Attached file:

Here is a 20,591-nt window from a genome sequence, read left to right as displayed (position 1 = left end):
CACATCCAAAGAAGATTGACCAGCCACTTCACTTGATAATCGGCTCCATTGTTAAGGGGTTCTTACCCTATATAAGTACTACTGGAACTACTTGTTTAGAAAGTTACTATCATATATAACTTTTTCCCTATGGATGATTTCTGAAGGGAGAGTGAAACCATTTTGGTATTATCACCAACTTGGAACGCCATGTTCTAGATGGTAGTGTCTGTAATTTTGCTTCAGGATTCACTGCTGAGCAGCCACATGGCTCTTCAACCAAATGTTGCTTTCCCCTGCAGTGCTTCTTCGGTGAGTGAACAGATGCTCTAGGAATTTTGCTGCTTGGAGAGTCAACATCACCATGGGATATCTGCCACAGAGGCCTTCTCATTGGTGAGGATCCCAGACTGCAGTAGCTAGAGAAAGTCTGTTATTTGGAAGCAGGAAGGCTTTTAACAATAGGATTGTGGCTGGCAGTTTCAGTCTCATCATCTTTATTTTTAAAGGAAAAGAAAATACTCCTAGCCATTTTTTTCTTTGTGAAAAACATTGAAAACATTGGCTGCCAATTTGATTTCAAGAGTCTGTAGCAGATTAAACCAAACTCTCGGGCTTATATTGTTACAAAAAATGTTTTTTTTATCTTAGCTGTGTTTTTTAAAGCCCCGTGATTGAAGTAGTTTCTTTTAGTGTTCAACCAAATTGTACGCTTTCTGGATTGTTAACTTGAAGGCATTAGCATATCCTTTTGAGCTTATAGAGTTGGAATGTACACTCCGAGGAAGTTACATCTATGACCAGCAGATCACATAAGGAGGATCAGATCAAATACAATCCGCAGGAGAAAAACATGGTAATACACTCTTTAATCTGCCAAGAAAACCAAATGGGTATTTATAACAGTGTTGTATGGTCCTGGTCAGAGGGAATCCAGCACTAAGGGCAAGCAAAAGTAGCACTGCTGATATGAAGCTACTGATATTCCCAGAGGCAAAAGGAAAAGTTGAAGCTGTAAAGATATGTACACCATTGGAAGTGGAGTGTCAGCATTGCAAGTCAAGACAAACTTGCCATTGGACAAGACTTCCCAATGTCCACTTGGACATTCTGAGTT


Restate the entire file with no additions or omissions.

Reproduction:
Here is a 20,591-nt window from a genome sequence, read left to right as displayed (position 1 = left end):
CACATCCAAAGAAGATTGACCAGCCACTTCACTTGATAATCGGCTCCATTGTTAAGGGGTTCTTACCCTATATAAGTACTACTGGAACTACTTGTTTAGAAAGTTACTATCATATATAACTTTTTCCCTATGGATGATTTCTGAAGGGAGAGTGAAACCATTTTGGTATTATCACCAACTTGGAACGCCATGTTCTAGATGGTAGTGTCTGTAATTTTGCTTCAGGATTCACTGCTGAGCAGCCACATGGCTCTTCAACCAAATGTTGCTTTCCCCTGCAGTGCTTCTTCGGTGAGTGAACAGATGCTCTAGGAATTTTGCTGCTTGGAGAGTCAACATCACCATGGGATATCTGCCACAGAGGCCTTCTCATTGGTGAGGATCCCAGACTGCAGTAGCTAGAGAAAGTCTGTTATTTGGAAGCAGGAAGGCTTTTAACAATAGGATTGTGGCTGGCAGTTTCAGTCTCATCATCTTTATTTTTAAAGGAAAAGAAAATACTCCTAGCCATTTTTTTCTTTGTGAAAAACATTGAAAACATTGGCTGCCAATTTGATTTCAAGAGTCTGTAGCAGATTAAACCAAACTCTCGGGCTTATATTGTTACAAAAAATGTTTTTTTTATCTTAGCTGTGTTTTTTAAAGCCCCGTGATTGAAGTAGTTTCTTTTAGTGTTCAACCAAATTGTACGCTTTCTGGATTGTTAACTTGAAGGCATTAGCATATCCTTTTGAGCTTATAGAGTTGGAATGTACACTCCGAGGAAGTTACATCTATGACCAGCAGATCACATAAGGAGGATCAGATCAAATACAATCCGCAGGAGAAAAACATGGTAATACACTCTTTAATCTGCCAAGAAAACCAAATGGGTATTTATAACAGTGTTGTATGGTCCTGGTCAGAGGGAATCCAGCACTAAGGGCAAGCAAAAGTAGCACTGCTGATATGAAGCTACTGATATTCCCAGAGGCAAAAGGAAAAGTTGAAGCTGTAAAGATATGTACACCATTGGAAGTGGAGTGTCAGCATTGCAAGTCAAGACAAACTTGCCATTGGACAAGACTTCCCAATGTCCACTTGGACATTCTGAGTT